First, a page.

Tool # 4 Magic and Belief
In the days and weeks after my son Sage died I saw magic everywhere. A strange yet beautiful pulse of sensation that wove its way through and within my loss and fresh grief. I looked for magic as a way to see the universe as a living charge as I held onto the belief that if the universe was beating and growing so could my relationship with Sage.
It has been through children, that magic has been the easiest to access. A belief in magic for no other reason than it must be, is the gift of children. They have not yet learnt to think their way away from the infinite possibilities of our universe.
In my early days of grief it was hard to welcome time with children. It hurt as my delight in one child echoed my loss and missing of Sage. I chose one day to look at each child as a unique magic maker and in time and in small ways the children invited me back to play. I still miss Sage, as I always do and will, but my missing has a chance to mix with magic.
Invite a child to play or say yes to an invitation. Release all expectation and allow the ordinary to become the extraordinary. Feel the flow of wonder that can ease the edges of grief. Allowing magic....even for just a moment.
Tool # 5 Letting go and being caught
Be easy and gentle as you hear the repeated message to “let go” and be ready to receive layers of letting go that can come via unexpected sources and places.
An experience of letting go and allowing was gifted to me by a red cup.
The Red Cup
The last Mothers Day that Sage was alive he gifted me a red coffee cup from the school mothers day stall. Sage knew I loved coffee and the color red so it was the obvious choice. And he was right as I do love it.
I very carefully wrapped it up to be boxed when I sold my house. Many months later, when a few items precious to me were flown to New York, and my new home, the red coffee cup became my everyday again.
At first I feared that a slip or a knock would come crashing into my morning coffee routine and my day would be dragged into deep pain of loss. I tenderly washed the cup each day and was mindful of where I placed it. Fear was now a part of my morning coffee routine. I considered wrapping the cup back up, but decided not to. I rationalized that it was better to use the cup and risk it breaking than to not use it at all. This act of risk has served me well. Each morning waking up half asleep I reach for the red cup and the coffee that starts my day. Each morning I balance being me in my new day and remind myself that I am a mum and Sage loves me.
Perhaps letting go is allowing to be. To being in the present. To holding space for the loss but as much space for what may be.
Remember that you are the navigator of the journey and decide each twist and turn. The timing of holding on and letting go is yours to decide.
Recognize the small moments of release. How do they show up in your life? When you recognize a moment of release question whether it can be repeated. If it can, repeat.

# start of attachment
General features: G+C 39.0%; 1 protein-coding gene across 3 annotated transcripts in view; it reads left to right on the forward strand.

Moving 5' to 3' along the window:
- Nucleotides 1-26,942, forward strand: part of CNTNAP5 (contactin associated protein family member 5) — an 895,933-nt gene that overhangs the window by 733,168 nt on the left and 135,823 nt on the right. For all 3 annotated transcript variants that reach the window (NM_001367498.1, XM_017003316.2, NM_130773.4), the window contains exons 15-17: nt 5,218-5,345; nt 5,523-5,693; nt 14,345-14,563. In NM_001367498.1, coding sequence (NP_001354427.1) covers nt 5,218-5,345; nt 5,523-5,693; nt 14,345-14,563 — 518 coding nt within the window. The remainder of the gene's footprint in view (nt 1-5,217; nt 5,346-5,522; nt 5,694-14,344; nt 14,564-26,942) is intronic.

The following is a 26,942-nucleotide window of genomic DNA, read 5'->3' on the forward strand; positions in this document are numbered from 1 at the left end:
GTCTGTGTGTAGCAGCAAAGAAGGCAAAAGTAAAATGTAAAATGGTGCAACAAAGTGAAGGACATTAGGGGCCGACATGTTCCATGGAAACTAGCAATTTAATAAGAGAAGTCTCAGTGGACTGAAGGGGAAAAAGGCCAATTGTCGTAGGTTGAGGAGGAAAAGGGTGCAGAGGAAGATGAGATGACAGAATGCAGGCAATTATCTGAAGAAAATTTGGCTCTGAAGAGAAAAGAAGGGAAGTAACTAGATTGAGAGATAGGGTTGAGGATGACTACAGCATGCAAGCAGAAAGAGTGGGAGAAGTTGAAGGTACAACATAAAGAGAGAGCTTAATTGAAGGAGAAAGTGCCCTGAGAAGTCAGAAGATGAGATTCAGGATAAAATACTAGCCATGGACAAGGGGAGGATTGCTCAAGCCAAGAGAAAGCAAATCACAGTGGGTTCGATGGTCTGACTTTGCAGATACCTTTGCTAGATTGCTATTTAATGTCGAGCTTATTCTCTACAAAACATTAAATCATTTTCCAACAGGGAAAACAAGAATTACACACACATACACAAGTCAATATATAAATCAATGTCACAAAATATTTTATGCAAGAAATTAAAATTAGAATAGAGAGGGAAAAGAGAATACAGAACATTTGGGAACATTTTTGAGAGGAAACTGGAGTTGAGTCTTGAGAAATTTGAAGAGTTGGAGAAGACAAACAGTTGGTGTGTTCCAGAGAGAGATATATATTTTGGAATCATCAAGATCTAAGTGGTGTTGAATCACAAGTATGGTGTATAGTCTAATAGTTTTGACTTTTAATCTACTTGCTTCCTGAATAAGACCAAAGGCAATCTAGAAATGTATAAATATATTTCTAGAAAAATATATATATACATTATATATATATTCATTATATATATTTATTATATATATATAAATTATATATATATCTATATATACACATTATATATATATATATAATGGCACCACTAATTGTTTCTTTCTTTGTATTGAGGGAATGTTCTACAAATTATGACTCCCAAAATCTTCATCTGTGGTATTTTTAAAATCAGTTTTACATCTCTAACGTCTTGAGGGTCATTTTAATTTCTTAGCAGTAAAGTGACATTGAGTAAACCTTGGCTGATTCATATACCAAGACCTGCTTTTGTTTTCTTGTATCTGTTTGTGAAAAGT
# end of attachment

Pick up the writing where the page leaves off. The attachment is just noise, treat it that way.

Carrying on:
Tool # 6 Grief has a soulmate
Life invites us into our full expression through experiences, relationships, and the emotions they provoke. To deny one emotion is to diminish them all. You do not get to choose which emotions you would like and which to leave on the shelf. It is the cliche “without the rain you do not get the rainbow” in action.
Emotions flow and change and some are undoubtedly more powerful than others. They all reside in the heart and each is a teacher in its’ own right. Holding balance they can often work together or against each other. To seek more love can be the conquering of fear, to alleviate sadness one may reach for happier memories to soothe their heart.
When grief arrives in its full expression there can be little if any joy felt. Grief, at its peak, can fill an entire heart, and all other emotions can feel squashed or non-existent. Joy, the balance point of grief, can feel as if it will never be felt again.
My grief journey in the early days had very little of the “good” emotions and for a long while I became accustomed to the lower vibration of the emotions I was feeling. I forgot that joy even existed. It was not until years after Sage’s death that I felt authentic joy again. When joy returned it was surprising and felt new to me, like it was pulsing through a new heart.
A gift of grief is the possibility of experiencing greater joy than you had before grief ‘s arrival. Once acceptance of the death occurs and the process of grief transitions to living with and not against the loss, a new layer of the heart muscle is built. As the muscle builds it strengthens the heart and expands the soul. To be in positive relationship to your grief is the open invitation for full, and larger than before, joy.
Sit in silence with your hands open, palms facing up.
To your left see or imagine your experience of grief on your palm. What does it look like? Color, shape, texture. Is it heavy or light?
To your right see or imagine your knowing and feeling of joy is sitting in that hand. What does it look like? Color, shape, texture. Is it heavy or light?
Spend time looking and feeling the two hands and see them as both valuable emotions and experiences within you.
Once you feel you have spent enough time between the two, joy and grief, bring your hands together in prayer and ask, inspire or imagine the prayer that will serve you at the time.
It may be a prayer that will assist you in balancing your experience of grief and inviting joy, or a request to the universe to show you opportunities to experience joy, or it may simply be a prayer that acknowledges them both and thanks them for their lessons.